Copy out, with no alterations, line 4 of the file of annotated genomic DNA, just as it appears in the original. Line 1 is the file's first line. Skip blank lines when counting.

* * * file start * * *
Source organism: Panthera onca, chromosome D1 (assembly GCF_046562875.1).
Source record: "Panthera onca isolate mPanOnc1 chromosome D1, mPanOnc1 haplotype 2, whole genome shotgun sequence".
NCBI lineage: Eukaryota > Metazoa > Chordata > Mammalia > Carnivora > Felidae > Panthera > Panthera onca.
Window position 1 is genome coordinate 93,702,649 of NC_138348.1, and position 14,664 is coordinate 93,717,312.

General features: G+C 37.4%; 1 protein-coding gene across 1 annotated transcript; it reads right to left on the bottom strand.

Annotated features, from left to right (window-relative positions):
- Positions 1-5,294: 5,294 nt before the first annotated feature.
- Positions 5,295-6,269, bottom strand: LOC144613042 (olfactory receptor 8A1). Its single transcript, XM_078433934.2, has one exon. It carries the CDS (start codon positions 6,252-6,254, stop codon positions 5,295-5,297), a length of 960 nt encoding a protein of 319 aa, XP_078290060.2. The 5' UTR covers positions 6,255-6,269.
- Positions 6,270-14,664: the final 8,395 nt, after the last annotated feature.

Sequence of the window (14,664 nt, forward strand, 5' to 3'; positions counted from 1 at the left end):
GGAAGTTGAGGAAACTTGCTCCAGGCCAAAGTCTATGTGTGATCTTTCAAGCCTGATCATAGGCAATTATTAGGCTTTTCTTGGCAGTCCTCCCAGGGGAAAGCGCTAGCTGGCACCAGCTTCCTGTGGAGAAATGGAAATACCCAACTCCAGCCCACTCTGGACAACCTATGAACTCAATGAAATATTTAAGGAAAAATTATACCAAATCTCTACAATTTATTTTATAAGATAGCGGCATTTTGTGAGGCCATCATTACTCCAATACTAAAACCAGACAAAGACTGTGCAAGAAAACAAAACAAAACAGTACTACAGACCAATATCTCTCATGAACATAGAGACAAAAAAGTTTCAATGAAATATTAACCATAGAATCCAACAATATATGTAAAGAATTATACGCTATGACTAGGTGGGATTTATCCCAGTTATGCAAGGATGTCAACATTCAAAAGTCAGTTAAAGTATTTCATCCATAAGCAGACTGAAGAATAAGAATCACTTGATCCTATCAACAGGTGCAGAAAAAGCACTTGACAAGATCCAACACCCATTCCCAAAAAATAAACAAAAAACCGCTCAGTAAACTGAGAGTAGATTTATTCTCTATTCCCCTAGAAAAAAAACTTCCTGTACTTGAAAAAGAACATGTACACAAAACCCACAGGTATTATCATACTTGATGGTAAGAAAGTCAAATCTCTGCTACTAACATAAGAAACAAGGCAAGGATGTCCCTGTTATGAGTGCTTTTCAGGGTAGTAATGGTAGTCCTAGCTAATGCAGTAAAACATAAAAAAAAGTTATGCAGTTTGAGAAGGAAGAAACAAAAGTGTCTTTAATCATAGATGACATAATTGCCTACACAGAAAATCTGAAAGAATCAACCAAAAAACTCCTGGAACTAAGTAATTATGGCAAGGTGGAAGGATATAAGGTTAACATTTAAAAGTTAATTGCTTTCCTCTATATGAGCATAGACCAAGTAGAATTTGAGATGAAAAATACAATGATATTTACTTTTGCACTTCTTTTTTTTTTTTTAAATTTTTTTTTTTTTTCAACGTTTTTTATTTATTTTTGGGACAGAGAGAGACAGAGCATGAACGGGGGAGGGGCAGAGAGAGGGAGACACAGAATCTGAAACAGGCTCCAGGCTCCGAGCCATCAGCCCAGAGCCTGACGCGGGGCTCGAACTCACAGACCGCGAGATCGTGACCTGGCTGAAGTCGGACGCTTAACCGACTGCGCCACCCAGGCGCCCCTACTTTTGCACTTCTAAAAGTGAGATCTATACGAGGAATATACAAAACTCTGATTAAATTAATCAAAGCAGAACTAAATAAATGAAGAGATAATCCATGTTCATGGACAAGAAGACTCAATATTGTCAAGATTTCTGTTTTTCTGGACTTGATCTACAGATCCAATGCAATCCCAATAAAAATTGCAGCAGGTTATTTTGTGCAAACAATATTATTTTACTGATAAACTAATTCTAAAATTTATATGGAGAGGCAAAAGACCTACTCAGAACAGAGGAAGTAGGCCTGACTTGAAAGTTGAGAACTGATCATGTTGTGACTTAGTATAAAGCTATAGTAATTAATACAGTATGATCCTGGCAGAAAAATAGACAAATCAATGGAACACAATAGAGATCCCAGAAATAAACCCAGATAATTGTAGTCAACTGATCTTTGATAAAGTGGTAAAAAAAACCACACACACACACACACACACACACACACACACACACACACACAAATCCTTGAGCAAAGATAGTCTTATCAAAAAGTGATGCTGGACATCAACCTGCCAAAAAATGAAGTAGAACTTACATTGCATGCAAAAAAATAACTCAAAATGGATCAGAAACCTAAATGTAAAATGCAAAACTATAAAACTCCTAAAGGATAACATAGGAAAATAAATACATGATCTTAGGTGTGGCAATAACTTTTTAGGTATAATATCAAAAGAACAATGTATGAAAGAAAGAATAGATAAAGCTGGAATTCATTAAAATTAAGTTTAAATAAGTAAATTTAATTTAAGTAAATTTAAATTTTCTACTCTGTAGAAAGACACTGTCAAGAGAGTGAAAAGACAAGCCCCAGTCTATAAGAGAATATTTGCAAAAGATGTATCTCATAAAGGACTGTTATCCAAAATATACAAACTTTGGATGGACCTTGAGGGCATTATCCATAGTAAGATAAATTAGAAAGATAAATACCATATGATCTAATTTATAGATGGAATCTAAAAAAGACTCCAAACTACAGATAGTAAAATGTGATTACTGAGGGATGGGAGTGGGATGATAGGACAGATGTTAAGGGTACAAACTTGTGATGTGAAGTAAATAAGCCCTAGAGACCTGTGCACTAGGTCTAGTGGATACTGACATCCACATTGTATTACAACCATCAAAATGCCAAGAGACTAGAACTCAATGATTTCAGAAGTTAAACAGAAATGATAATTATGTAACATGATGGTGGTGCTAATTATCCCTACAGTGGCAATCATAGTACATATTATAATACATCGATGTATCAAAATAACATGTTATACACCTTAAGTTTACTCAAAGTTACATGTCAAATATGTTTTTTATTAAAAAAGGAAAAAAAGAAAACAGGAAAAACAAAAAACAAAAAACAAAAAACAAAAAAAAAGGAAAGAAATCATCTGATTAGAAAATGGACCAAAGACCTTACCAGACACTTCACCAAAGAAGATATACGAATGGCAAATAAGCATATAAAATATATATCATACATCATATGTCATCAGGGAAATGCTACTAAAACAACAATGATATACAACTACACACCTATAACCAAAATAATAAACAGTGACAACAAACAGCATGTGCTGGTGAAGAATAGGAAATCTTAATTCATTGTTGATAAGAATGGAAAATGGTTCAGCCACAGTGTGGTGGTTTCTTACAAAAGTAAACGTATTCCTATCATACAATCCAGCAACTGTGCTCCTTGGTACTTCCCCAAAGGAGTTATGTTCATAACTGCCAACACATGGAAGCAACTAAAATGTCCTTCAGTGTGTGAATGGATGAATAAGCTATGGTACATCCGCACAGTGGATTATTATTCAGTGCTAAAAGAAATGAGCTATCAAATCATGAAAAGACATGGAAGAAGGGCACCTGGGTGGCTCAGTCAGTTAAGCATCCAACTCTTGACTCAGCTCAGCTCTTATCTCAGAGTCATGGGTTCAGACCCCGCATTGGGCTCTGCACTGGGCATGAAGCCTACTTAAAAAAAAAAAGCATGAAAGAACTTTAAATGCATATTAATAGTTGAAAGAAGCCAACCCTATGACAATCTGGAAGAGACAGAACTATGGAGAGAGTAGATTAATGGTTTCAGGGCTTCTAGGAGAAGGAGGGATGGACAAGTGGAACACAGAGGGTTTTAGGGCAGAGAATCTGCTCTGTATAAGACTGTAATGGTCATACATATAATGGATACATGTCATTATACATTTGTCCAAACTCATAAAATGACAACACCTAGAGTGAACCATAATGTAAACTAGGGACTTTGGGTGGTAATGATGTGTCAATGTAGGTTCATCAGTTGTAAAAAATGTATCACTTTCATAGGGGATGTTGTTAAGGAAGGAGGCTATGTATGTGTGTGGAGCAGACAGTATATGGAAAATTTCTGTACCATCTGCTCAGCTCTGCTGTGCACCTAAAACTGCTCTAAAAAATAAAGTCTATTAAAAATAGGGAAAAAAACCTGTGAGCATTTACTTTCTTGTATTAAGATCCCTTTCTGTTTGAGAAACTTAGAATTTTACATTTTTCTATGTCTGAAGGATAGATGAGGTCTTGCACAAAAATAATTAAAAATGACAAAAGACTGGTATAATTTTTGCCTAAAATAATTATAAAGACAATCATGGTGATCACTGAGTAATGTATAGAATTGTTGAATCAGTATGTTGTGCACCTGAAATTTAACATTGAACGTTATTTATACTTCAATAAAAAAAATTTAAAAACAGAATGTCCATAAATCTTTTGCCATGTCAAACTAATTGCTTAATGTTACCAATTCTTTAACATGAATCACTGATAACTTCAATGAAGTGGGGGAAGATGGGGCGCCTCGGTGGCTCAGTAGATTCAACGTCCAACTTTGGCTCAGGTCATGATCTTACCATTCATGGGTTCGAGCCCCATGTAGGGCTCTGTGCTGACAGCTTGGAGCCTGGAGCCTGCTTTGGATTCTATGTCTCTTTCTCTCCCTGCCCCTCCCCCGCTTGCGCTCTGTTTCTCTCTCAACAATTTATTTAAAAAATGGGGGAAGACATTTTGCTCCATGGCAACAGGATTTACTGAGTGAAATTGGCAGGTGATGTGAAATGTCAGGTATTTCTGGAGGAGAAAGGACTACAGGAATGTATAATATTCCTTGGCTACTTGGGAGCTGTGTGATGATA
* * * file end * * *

Window position 1 is genome coordinate 93,702,649 of NC_138348.1, and position 14,664 is coordinate 93,717,312.